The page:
Forgot your password?
typodupeerror
This discussion has been archived. No new comments can be posted.

Samba's Jeremy Allison On Linux's Future

Comments Filter:
  • by Anonymous Coward on Monday December 15, 2008 @10:01AM (#26119355)

    I don't know why, but whenever I try out KDE (every few years or so) there's something about it which drives me back to GNOME again. I'm trying out KDE4, which I really like but the real problem is program integration. The majority of useful utilities on Linux are written with GTK widgets rather than Qt, and while the Gnome-Qt bridge thingy which replaces GTK objects works for the most part, the different File Open/Save dialogue boxes grate on me.

    • Re: (Score:3, Interesting)

      by cwAllenPoole (1228672)
      I find GNOME to be a better reflection of big-brand windows managers "feel". KDE strikes me as having a clunky interface akin to (God forbid) the early Win32 designs. But, for my money (or lack thereof), I'll go with XFCE.
      • by AndGodSed (968378) on Monday December 15, 2008 @11:07AM (#26119931) Homepage Journal

        Like most linux geeks I have run a variety of Window Managers. My favourites (with reasons) are:

        1. Gnome.

        The only good reason I give here is that I am very familiar with it. I like the feel, and I enjoy the lack of fuss it allows me to do my housekeeping. I run it without Compiz these days, and the built in compositing does enough for me (basically "true" transparency and some nice shadow/launch effects) I like that I can make window borders and panels (toolbars to you Windows folk) as small as possible to maximise my screen real estate.

        2. XFCE

        I like the clean feel and quick response. It has theme customization options second to none, and is compatible with most gnome and KDE applications. Takes a while to get used to, but you don't even really need a panel, you can work the whole computer from your right-click menu.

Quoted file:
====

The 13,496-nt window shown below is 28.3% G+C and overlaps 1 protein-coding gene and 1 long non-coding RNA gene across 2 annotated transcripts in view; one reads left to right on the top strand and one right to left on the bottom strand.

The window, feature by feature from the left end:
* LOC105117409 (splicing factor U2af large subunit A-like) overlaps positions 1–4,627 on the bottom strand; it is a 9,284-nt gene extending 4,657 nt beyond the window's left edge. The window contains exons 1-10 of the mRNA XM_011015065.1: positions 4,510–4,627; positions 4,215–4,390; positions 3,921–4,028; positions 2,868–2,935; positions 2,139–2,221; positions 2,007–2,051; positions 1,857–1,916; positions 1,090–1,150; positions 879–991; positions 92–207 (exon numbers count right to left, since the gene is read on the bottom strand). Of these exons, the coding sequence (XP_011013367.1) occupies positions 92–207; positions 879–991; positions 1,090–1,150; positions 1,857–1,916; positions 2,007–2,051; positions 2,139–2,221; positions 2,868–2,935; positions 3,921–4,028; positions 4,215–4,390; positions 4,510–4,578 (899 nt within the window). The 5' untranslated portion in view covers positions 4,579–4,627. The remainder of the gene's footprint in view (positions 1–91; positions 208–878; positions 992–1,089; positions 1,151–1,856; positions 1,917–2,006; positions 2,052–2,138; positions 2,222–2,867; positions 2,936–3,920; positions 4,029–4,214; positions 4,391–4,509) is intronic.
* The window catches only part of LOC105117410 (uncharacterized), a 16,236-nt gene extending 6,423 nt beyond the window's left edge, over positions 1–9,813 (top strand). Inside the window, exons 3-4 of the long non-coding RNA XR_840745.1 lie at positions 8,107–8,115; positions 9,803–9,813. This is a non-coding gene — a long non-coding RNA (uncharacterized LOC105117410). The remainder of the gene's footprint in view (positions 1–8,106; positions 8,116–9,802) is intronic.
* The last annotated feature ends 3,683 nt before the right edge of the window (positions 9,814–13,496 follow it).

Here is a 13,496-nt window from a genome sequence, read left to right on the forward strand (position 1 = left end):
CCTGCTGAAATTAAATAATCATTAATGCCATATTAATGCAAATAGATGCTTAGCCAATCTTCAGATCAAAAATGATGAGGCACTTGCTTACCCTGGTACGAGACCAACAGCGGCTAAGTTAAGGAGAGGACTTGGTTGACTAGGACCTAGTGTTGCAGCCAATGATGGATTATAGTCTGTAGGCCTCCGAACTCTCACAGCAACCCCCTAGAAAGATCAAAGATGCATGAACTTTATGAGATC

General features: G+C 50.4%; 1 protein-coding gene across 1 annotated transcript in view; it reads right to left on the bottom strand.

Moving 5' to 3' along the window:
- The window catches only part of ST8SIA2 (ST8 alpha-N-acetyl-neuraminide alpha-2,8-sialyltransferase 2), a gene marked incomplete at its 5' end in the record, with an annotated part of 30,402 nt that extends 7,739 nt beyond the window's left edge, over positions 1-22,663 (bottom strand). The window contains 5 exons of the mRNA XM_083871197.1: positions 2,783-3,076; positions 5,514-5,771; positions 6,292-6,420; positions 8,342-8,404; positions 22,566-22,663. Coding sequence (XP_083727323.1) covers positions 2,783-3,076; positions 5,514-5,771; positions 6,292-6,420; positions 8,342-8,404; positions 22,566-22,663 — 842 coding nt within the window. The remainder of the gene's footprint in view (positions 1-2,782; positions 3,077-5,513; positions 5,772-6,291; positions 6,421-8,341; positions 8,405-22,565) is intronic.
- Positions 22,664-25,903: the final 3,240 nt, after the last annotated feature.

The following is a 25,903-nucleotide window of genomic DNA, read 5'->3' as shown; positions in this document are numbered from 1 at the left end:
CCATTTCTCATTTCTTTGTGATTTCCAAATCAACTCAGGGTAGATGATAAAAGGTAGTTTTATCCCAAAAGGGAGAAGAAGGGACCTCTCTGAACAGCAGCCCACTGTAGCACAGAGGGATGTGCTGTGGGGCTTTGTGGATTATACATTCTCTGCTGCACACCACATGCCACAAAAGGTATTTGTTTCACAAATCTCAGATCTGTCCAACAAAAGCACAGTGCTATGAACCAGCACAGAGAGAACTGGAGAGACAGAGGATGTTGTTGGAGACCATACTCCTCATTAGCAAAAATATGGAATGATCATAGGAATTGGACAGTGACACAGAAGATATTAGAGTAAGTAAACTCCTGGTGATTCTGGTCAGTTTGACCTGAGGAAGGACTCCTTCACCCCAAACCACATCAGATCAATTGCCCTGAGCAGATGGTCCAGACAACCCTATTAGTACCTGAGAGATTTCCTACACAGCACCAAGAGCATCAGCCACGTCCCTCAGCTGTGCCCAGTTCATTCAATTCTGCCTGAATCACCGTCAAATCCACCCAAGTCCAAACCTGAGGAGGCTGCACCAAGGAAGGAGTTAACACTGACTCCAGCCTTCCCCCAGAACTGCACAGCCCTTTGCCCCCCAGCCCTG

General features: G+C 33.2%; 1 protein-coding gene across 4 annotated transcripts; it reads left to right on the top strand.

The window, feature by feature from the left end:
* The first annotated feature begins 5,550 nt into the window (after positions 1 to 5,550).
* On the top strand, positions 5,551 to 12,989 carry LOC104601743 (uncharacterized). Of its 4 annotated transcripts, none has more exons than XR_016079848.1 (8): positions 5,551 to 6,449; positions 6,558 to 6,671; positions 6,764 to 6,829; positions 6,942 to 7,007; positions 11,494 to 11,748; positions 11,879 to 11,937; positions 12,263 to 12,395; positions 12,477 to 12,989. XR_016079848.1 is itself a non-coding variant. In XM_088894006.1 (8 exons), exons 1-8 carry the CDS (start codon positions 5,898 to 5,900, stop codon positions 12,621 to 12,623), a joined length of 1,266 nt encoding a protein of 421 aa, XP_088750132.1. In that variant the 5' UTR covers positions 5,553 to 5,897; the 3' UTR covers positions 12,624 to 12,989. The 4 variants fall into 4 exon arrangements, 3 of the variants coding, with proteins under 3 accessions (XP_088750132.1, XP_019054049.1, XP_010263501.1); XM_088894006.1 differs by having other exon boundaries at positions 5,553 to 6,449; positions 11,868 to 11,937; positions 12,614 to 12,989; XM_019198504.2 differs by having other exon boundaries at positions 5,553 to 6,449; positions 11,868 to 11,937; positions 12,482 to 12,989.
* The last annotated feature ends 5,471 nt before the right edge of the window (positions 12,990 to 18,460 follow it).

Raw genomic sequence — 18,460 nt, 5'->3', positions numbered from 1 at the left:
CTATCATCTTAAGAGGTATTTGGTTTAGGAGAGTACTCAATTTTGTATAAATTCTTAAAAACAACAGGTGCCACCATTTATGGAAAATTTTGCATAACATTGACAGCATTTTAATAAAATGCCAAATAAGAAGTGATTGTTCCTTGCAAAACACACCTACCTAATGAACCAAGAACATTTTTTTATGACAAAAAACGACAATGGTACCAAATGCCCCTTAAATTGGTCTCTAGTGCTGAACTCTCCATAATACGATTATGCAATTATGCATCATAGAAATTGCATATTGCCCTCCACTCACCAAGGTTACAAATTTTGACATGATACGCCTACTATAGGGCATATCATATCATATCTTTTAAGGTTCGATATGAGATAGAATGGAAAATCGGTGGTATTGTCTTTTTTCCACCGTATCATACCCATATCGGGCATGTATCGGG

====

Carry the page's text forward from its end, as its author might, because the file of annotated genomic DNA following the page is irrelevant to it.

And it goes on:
3. KDE3

        I used it extensively in the past, but it feels cluttered. It has some nice customization options. I especially like the unique desktop background for every workspace, and the cycling of desktop backgrounds is awesome. It is good for people moving on from windows, the problem with it though is that it is too complicated.

        4. Metisse.

        At first glance it looks identical to gnome. The real treat is when you start fooling around with windows. Rotation and 3d really gets new meaning. It is a bit useless for office drones though, who would read documents upside down or in reverse? The positive on this is that it has many possibilities for implementation in future computer interfaces such as table-top computers and so on.

        5. Enlightenment.

        I really enjoyed my time spent using enlightenment, but it was a bit buggy and still needed some work. It has some novel ideas, such as the desktops stacked on top of each other like a stack of papers. With a little work this will become an awesome desktop environment to work in.

        6. KDE4.

        Yep, bottom of my list.

        I used it, and tried to like it, but just couldn't feel at home. The lates releases are awesome, and I believe that this is a real desktop for the future. A few gripes I had included buggy plasmoid implementation, and the huge and chunky panel (taskbar.) I am fond of tiny taskbars, and why in KDE4 I cannot make it slimmer as in gnome, kde3 and xfce I do not know. The built-in compositing effects (transparency is cool...) is nice, but I generally do without. In fact, KDE4 and Vista Aero feels TOO similar to me, as if the two teams had a bet among each other who could create the best interface when measured along some very strict guidelines.